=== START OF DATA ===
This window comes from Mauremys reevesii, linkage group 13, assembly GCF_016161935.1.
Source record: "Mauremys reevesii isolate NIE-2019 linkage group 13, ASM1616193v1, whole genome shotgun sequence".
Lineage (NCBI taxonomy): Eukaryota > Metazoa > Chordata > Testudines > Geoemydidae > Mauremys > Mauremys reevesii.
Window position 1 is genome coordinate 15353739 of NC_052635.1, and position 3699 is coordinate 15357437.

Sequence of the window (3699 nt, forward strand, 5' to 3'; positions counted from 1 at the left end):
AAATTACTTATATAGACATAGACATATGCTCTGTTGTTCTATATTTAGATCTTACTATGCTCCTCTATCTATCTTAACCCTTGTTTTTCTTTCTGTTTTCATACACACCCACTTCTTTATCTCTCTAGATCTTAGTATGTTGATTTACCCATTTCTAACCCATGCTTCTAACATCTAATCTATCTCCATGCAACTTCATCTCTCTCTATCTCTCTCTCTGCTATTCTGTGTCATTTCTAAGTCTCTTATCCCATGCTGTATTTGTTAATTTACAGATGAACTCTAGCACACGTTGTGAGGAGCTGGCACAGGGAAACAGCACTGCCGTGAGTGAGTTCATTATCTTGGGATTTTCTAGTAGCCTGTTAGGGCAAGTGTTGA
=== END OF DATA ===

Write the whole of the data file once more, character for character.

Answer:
This window comes from Mauremys reevesii, linkage group 13, assembly GCF_016161935.1.
Source record: "Mauremys reevesii isolate NIE-2019 linkage group 13, ASM1616193v1, whole genome shotgun sequence".
Lineage (NCBI taxonomy): Eukaryota > Metazoa > Chordata > Testudines > Geoemydidae > Mauremys > Mauremys reevesii.
Window position 1 is genome coordinate 15353739 of NC_052635.1, and position 3699 is coordinate 15357437.

Sequence of the window (3699 nt, forward strand, 5' to 3'; positions counted from 1 at the left end):
AAATTACTTATATAGACATAGACATATGCTCTGTTGTTCTATATTTAGATCTTACTATGCTCCTCTATCTATCTTAACCCTTGTTTTTCTTTCTGTTTTCATACACACCCACTTCTTTATCTCTCTAGATCTTAGTATGTTGATTTACCCATTTCTAACCCATGCTTCTAACATCTAATCTATCTCCATGCAACTTCATCTCTCTCTATCTCTCTCTCTGCTATTCTGTGTCATTTCTAAGTCTCTTATCCCATGCTGTATTTGTTAATTTACAGATGAACTCTAGCACACGTTGTGAGGAGCTGGCACAGGGAAACAGCACTGCCGTGAGTGAGTTCATTATCTTGGGATTTTCTAGTAGCCTGTTAGGGCAAGTGTTGA